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Opinions of Thursday, 19 August 2021


Gbajabiamila: A round peg in a round hole

Hon. Femi Gbajabiamila Hon. Femi Gbajabiamila

Udora Orizu x-rays some of the laudable legislative interventions, as well as, criticism faced by Hon. Femi Gbajabiamila, Speaker of the ninth House of Representatives

The Speaker of the House of Representatives, Hon. Femi Gbajabiamila was elected to the House in 2003, representing Surulere I Constituency of Lagos State. Gbajabiamila has spent over one decade as a principal officer in the parliament. From being a member, he rose in the legislative ranks to become the Minority Whip, Minority Leader, Majority Leader of the House, before eventually clinching the Speaker seat in 2019, after defeating his opponent Mohammed Umar Bago. The Speaker who’s a member of the ruling All Progressive Congress (APC) is very diplomatic and one of the few active legislators currently in the ninth House. Over time, he has been able to apply his leadership skills to deliver on the main functions expected of any legislator.

Legislative interventions

In the area of constituency representation, Gbajabiamila is known to have attracted several Federal projects to Lagos state, particularly his constituency Surulere. This has attracted praises to him from his state governor and traditional rulers. It might also be the reason why he has consistently won his re-election campaign since 2003.

At the House inauguration in June 2019, he rolled out a ‘joint task’ agenda which he said would be the framework to guide operations in the next four years. Two years on, the ninth House under his leadership has achieved some of their priorities on the agenda. These include a return to the January-December budget cycle, the passage of the Petroleum Industry Act, Finance Act, the Police Reform Act, the Companies and Allied Matters Act (CAMA), amongst others.

In March last year, Gbajabiamila was able to get all the 360 lawmakers in the House to donate their two months salary to the fight against the Coronavirus pandemic. He has intervened and sometimes been able to resolve several disputes by bodies such as the Nigeria Labour Congress (NLC), the National Association of Resident Doctors (NARD) and legislative aides. He also helped resolve the trade dispute between Nigeria and Ghana, this got him a commendation from Nigerians based in Ghana.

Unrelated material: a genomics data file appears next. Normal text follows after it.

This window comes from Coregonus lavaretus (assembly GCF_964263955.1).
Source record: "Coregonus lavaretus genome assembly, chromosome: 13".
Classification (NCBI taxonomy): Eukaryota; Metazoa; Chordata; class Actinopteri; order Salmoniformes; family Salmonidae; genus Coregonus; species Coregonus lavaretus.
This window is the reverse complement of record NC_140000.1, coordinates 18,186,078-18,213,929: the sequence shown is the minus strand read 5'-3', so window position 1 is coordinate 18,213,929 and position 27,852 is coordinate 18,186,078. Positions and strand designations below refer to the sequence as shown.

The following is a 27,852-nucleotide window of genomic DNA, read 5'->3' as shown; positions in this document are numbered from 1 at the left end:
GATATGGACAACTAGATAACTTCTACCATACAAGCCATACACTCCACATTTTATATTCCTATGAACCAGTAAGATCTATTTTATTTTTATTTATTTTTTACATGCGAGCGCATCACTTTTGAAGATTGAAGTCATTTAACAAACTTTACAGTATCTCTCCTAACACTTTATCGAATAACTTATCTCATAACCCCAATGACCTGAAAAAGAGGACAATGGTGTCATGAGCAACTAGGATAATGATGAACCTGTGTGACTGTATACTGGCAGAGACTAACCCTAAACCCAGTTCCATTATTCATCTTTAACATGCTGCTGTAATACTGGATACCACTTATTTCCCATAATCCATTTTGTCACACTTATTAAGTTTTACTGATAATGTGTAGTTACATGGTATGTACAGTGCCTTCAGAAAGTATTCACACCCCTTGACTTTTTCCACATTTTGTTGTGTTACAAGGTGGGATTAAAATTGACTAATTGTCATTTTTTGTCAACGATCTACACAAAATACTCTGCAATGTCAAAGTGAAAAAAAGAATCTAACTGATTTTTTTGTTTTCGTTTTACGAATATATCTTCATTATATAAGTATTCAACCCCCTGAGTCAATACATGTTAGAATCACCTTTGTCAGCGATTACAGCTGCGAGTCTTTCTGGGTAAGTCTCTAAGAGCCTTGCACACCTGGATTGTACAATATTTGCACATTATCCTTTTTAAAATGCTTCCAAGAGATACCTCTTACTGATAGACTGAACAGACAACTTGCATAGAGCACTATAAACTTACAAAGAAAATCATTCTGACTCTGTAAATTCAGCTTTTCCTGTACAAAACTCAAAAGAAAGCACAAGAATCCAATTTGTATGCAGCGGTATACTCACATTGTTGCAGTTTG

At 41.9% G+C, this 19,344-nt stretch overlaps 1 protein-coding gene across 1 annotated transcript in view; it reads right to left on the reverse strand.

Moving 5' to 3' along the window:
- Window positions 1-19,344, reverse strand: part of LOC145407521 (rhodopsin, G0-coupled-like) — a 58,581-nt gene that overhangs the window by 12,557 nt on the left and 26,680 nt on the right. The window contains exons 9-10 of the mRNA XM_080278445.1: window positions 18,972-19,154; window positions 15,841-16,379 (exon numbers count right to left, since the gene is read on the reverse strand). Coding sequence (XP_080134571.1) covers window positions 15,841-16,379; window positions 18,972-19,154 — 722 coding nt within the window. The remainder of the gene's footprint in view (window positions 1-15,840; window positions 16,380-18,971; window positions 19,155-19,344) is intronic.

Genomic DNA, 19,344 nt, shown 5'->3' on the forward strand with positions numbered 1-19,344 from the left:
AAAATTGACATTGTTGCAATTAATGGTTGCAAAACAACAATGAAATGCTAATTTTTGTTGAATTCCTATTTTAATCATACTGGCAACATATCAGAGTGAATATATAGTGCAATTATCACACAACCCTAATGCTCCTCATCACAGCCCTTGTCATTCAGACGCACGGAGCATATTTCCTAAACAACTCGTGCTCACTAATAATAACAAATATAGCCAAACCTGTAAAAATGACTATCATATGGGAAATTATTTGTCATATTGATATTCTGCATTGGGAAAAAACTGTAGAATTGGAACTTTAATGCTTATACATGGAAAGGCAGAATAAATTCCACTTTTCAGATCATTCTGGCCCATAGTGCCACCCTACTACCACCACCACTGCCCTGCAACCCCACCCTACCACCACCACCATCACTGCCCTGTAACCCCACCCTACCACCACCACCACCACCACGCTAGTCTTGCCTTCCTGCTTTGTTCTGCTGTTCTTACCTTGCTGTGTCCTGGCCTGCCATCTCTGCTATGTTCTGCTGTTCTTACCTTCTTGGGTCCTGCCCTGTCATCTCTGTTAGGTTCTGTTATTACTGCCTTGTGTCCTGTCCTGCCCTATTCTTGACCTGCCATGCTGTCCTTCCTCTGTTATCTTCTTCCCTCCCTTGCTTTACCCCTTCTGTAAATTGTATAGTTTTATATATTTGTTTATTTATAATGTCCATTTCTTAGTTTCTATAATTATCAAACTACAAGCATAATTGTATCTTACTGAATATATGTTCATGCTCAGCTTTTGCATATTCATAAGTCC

The Speaker also ensured that the House took a definite stand when Nigerians suffered xenophobic attacks in South Africa. He equally held a meeting with the Minister of Power over better electricity supply for Nigerians during the lockdown in response to a Nollywood actor’s complaint, while also leading the charge for a two-month free electricity supply to Nigerians during lockdown although the two months free electricity for Nigerians was never achieved.

Also last year, the maltreatment of some Nigerians living in China drew the attention of Gbajabiamila, who expressed deep concern over the issue. The Speaker, in reaction to the viral videos from Beijing, which showed Nigerians being forced out of their houses and hotels, rounded up and their passports seized by the Chinese police said the inhuman treatment of Nigerians must be addressed forthwith.

Meeting with the Chinese Ambassador to Nigeria, Zhou Pingjian, Gbajabiamila confronted him with the video of the incident, where a Nigerian was challenging Chinese officials over his maltreatment. Gbajabiamila said there should be an official explanation for treating Nigerians in such a manner.

He said, “If the diplomatic relationships between our two countries are for the mutual benefits of our citizens, then, there must be respect for our citizens, and we should not compromise it. As a government, we will not allow Chinese or other nationals to be maltreated just as we will not allow Nigerians to be maltreated in other countries. The way you treat your citizens, we expect that’s how you’ll treat others. We will not tolerate our citizens breaking your laws, but the crime of one citizen cannot be used to stigmatize the whole country. It appears that’s what happened in this case. You can’t use one brush to smear the whole wall. Whatever the reason, it cannot be used and taken out on the entire community in China.”